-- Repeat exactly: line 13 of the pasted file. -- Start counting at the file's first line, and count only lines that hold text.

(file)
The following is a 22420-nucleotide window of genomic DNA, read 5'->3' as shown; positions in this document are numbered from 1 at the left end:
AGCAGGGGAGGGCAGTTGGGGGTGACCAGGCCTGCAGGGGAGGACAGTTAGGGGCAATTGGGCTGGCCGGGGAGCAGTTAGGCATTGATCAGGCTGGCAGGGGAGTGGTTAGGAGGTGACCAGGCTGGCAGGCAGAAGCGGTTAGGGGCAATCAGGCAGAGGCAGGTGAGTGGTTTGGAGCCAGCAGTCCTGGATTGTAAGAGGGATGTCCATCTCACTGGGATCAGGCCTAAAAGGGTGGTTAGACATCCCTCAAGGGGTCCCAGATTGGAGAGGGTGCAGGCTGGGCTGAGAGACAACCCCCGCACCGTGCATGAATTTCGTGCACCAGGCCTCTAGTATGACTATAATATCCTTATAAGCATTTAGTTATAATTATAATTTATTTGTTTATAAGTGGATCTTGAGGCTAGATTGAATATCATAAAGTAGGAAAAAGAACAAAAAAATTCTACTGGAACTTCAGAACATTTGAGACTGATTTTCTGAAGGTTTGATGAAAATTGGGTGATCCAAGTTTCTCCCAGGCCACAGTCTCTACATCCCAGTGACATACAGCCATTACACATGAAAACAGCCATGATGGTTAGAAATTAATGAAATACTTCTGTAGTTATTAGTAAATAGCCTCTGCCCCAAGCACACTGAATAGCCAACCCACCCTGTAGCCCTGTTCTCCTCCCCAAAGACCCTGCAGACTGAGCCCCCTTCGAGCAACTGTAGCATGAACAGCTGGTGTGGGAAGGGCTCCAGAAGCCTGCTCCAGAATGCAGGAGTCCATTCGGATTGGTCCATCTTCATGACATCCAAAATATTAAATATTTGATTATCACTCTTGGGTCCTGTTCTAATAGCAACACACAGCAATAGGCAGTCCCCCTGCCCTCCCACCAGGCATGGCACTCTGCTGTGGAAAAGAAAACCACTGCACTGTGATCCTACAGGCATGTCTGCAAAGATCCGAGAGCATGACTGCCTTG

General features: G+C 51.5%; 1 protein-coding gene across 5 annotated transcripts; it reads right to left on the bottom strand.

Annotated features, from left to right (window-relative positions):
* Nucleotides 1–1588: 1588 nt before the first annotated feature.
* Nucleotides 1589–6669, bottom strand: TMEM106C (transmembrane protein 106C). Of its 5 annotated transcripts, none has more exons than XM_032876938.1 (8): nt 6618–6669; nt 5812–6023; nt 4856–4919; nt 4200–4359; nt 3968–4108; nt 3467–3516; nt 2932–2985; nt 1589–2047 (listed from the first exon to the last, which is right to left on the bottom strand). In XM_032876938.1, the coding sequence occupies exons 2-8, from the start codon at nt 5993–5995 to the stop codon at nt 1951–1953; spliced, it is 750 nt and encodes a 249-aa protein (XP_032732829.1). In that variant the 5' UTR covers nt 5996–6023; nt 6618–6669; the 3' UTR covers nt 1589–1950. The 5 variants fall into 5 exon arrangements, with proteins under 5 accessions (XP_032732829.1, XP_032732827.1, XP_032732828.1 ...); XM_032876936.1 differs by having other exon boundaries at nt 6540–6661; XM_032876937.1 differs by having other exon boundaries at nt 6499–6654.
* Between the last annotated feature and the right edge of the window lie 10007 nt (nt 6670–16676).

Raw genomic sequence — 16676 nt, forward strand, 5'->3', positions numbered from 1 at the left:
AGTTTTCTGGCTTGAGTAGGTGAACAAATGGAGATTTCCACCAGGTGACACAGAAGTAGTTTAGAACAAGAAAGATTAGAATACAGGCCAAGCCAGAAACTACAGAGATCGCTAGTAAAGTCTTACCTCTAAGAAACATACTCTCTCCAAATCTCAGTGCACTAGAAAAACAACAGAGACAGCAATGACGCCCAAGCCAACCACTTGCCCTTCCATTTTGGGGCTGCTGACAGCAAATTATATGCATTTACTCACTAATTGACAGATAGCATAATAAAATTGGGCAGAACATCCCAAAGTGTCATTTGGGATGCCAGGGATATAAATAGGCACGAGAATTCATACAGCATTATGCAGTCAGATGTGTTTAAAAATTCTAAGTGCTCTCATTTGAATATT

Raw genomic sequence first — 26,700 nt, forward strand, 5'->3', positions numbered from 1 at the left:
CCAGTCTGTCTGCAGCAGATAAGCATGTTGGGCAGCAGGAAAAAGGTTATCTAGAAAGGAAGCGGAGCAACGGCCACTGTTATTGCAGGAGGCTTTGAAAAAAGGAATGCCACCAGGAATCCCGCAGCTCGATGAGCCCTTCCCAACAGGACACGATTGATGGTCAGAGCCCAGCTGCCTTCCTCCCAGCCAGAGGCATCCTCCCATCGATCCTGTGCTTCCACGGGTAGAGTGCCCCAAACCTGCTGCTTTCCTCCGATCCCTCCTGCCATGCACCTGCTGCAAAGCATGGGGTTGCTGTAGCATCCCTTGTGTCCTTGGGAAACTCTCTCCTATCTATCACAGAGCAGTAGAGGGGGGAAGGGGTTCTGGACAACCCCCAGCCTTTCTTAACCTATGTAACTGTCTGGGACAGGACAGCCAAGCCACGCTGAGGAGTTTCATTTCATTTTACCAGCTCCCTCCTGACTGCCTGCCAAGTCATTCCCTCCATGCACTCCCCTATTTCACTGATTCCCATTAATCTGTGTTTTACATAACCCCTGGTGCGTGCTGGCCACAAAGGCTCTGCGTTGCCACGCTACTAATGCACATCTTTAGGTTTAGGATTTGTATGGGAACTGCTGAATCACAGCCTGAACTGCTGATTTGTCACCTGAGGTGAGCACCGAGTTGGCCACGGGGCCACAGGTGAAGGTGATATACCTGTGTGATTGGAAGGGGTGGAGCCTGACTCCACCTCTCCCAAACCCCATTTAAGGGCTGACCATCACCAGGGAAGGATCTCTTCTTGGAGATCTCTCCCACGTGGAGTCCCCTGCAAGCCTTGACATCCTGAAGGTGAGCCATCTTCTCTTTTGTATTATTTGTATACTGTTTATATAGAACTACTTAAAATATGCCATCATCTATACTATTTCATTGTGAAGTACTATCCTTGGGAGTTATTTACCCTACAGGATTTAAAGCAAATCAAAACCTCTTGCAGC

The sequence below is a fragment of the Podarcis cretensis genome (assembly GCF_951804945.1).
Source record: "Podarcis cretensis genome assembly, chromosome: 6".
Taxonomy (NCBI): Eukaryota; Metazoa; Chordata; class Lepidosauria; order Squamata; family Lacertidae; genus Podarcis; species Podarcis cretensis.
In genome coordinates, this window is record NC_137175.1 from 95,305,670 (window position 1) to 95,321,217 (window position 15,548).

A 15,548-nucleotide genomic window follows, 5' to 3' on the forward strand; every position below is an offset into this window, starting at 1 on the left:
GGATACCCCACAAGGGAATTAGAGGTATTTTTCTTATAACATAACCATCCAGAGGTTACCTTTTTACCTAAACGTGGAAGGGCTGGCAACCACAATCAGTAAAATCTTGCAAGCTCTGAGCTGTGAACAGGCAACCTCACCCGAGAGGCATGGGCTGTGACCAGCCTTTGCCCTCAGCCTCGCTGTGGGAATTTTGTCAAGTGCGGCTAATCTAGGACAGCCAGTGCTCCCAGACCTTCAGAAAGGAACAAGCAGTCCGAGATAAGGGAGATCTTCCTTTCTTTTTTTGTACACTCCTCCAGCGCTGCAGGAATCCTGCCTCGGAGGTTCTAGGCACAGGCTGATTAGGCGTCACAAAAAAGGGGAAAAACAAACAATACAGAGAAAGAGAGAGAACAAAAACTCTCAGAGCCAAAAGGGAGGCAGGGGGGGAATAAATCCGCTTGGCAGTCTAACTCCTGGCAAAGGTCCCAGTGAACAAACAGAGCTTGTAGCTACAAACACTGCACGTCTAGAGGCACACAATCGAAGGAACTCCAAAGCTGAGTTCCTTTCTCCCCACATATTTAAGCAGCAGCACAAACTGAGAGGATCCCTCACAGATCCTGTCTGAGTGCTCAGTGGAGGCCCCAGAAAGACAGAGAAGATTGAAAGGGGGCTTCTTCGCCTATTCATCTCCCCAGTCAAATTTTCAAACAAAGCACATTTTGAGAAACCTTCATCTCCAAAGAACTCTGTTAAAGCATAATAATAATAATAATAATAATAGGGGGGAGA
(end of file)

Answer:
Source record: "Podarcis cretensis genome assembly, chromosome: 6".